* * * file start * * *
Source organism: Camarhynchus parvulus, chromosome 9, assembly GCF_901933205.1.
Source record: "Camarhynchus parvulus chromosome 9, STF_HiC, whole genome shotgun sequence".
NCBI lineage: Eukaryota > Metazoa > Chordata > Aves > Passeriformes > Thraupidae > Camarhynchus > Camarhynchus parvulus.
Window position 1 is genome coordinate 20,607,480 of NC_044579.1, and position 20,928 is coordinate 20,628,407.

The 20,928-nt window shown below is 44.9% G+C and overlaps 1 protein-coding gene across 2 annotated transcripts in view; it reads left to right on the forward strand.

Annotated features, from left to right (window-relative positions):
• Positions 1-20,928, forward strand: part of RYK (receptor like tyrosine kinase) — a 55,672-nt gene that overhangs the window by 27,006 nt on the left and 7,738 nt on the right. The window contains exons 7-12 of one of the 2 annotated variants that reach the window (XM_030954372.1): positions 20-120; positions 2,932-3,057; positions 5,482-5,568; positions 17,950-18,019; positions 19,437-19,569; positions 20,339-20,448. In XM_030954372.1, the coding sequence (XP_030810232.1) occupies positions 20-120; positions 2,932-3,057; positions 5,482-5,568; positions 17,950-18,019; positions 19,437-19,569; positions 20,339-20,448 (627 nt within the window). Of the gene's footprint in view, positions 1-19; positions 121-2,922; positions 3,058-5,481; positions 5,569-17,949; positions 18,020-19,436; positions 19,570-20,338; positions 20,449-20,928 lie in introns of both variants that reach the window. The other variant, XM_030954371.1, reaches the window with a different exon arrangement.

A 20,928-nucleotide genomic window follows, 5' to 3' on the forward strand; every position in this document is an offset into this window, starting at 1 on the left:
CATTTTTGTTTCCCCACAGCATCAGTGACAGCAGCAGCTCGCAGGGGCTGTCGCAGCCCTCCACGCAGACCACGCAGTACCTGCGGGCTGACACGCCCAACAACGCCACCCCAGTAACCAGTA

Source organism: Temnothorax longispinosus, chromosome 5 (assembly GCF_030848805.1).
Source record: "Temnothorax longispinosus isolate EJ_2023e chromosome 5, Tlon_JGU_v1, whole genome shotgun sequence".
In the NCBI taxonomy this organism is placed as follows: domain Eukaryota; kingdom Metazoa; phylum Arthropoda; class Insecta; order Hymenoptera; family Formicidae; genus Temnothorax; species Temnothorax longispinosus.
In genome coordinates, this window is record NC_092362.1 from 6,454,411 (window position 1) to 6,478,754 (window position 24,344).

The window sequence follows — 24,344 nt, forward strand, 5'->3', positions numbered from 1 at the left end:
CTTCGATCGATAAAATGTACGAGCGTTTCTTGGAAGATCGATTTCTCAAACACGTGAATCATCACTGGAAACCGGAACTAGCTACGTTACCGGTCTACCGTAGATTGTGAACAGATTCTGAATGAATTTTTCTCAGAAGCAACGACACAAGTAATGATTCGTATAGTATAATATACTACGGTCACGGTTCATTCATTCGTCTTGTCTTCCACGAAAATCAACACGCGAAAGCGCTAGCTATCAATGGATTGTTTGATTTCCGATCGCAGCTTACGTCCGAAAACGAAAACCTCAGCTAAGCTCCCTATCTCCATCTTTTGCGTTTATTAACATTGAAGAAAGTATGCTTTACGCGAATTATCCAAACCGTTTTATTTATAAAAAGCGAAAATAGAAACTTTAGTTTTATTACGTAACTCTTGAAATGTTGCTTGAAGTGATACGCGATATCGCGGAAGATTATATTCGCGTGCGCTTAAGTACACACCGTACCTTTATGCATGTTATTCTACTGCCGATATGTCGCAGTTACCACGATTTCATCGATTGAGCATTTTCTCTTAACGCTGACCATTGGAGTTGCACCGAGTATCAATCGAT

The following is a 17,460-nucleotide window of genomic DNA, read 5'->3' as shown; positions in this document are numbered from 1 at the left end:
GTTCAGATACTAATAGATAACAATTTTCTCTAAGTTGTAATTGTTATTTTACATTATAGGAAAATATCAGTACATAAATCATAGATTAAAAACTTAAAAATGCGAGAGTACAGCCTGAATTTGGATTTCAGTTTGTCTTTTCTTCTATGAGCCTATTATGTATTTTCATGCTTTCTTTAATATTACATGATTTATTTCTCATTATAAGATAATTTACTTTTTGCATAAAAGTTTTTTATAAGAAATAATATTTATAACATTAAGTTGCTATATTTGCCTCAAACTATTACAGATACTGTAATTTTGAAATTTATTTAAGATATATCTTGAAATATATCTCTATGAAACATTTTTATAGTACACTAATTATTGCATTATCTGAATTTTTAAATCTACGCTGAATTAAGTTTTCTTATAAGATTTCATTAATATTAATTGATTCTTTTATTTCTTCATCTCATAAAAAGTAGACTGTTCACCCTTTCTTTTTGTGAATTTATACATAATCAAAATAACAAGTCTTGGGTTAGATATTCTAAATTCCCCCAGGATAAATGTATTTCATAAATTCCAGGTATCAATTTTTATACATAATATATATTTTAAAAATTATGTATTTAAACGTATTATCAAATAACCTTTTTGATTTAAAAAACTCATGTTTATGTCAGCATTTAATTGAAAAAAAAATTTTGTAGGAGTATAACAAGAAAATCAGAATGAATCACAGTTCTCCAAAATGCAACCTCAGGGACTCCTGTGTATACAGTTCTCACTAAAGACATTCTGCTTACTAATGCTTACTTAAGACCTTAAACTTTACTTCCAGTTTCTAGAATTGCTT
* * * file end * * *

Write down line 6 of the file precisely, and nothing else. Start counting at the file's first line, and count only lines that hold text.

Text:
Annotated features, from left to right (window-relative positions):